Sometimes life is stranger than art. An experience with a new song Rebecca wrote this week caused me to stop and reflect for a moment. It has to do with Celts, sirens, and whatever might be lurking in our DNA. Is there passive consciousness of heritage?
I write about all types of artists, but this article is personal. Rebecca Day, vocalist and guitarist for The Crazy Daysies, will soon release a song that took her on a journey into faith and roots. The song is a personal reflection on what her faith means, and it was partly inspired by frustration. Have you ever sat in church and become frustrated with politics in the pulpit? I have, and so have others. “Living Room Blues and Faith” was in part inspired by that experience.
Who doesn’t listen to music by surfing videos at YouTube? Many of us love to stroll through pages and pages of links in hopes of finding a song or artist whose message touches our minds and hearts. Of late there’s been a lot of media coverage, primarily in the European Union, about passage of Article 13. If you’re a working musician or a fan, it’d be a good idea to learn more about this because although the EU Parliament didn’t pass the copyright law, the battle isn’t over, and US media do a lousy job covering matters of importance related
If you’re an independent musician, chances are you don’t have a manager working on all the small items that can lead to big things. If you’re a music lover interested in finding venues where live music is featured regularly, chances are you might not be sure how to find those venues. One resource for both musicians and their fans is their state’s trade group. For instance, Florida has a very active association that features a directory of live performances across one of the nation’s largest states and beyond.
There’s admittedly a day for just about everything, and today is National Camera Day. We recently got a great camera and although I also have a good camera in my phone, I’m in love with this new one. It has all kinds of ‘whichits’ and ‘whatits’, shoots great video too, and is proving to be a plus for my work and for shots of my daughters’ band. We got an amazing deal, by the way.
A story at Billboard about a recent effort at CMA Fest in Nashville confirmed what we’d already learned. CDs are still a staple for country fans, and probably for indie fans as well. In an effort to up their share of the market, streaming services like Amazon, Spotify, and iHeart Radio took action and had a larger presence at this year’s Country Music Association event. Crunching numbers leads to some interesting insights.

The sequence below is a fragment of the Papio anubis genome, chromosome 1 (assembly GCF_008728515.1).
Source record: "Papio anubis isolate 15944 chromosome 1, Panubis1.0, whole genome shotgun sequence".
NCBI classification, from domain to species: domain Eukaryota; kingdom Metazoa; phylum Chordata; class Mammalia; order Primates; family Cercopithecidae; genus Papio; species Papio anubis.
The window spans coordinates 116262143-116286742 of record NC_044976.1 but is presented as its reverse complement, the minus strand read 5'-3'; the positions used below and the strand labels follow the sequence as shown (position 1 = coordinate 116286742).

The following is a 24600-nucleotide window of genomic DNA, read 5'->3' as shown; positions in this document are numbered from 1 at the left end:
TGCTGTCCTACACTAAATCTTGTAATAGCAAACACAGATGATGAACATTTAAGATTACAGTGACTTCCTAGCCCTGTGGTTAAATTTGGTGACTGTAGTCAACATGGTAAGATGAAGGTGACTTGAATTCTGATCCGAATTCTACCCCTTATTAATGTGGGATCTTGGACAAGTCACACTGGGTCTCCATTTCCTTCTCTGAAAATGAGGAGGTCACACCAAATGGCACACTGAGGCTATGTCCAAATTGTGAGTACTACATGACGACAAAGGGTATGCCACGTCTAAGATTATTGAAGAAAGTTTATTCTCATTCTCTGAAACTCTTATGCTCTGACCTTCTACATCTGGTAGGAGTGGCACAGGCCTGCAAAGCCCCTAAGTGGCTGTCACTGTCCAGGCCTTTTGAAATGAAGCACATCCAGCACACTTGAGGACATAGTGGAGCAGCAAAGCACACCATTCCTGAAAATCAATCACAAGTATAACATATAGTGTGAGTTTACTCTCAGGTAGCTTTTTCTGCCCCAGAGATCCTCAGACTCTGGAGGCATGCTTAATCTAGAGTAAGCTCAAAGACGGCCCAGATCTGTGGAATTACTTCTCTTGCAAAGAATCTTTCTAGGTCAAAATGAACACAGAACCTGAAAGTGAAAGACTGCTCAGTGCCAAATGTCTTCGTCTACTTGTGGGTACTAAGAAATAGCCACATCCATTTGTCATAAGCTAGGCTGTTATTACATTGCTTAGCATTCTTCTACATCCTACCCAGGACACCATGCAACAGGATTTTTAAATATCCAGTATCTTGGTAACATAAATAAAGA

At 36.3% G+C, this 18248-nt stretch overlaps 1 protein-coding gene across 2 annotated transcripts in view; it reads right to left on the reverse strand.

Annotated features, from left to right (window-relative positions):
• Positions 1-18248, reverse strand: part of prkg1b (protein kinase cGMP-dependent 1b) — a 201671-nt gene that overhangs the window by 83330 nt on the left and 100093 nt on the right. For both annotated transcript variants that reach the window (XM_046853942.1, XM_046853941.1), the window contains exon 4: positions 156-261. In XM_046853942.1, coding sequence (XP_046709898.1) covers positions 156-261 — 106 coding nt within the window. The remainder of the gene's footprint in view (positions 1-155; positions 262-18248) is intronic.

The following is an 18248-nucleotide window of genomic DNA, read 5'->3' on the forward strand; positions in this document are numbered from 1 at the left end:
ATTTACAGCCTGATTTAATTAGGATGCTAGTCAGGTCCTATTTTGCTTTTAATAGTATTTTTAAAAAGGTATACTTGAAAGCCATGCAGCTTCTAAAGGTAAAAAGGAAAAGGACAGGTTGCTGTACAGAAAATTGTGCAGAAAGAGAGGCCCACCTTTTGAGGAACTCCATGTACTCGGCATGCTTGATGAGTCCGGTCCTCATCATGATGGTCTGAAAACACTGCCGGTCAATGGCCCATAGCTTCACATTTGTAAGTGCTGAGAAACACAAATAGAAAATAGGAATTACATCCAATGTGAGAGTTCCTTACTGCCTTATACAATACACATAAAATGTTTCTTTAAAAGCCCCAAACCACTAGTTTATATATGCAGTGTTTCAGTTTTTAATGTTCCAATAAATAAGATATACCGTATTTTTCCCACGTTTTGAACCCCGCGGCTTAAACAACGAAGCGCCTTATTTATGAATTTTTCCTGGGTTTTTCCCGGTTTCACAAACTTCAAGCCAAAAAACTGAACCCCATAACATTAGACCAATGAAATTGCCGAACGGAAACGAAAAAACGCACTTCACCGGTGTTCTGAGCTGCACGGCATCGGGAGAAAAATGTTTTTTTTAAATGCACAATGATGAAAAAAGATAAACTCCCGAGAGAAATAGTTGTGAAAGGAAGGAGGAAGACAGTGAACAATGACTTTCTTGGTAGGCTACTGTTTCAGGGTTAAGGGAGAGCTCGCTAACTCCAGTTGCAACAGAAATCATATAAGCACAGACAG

The Crazy Daysies are in perpetual motion these days, and it’s hard sometimes even for me to keep up. They peppered me with questions when they were young. Now it’s me bugging them about venues, gig times, and paperwork. Summer will be busy, and I’ve already advised them to stock up on bug repellant for outdoor gigs in the South. It’s not just the music that has them hopping though.
In coming weeks, I’ll be migrating previously published content to this site in an effort to centralize my articles on the arts. I wanted the first in this migration to be an account of a young woman whose passing came far too early. Tara Richardson was a friend who was like family. She was so much a part of our musical journey, always coming out to be part of my daughters’ gigs and charity endeavors. I still find myself expecting to see her come through the door sometimes when we’re at a performance. Easter brought back keen memories of this
Today marks the release of a song inspired after a conversation with my daughters about standing your ground. I learned early on how vital it was to encourage my daughters to think independently and to never yield to peer pressure on something they didn’t agree with. (Article continues after video below.)
Will CDs soon go the way of the cassette tape? Maybe. Maybe not.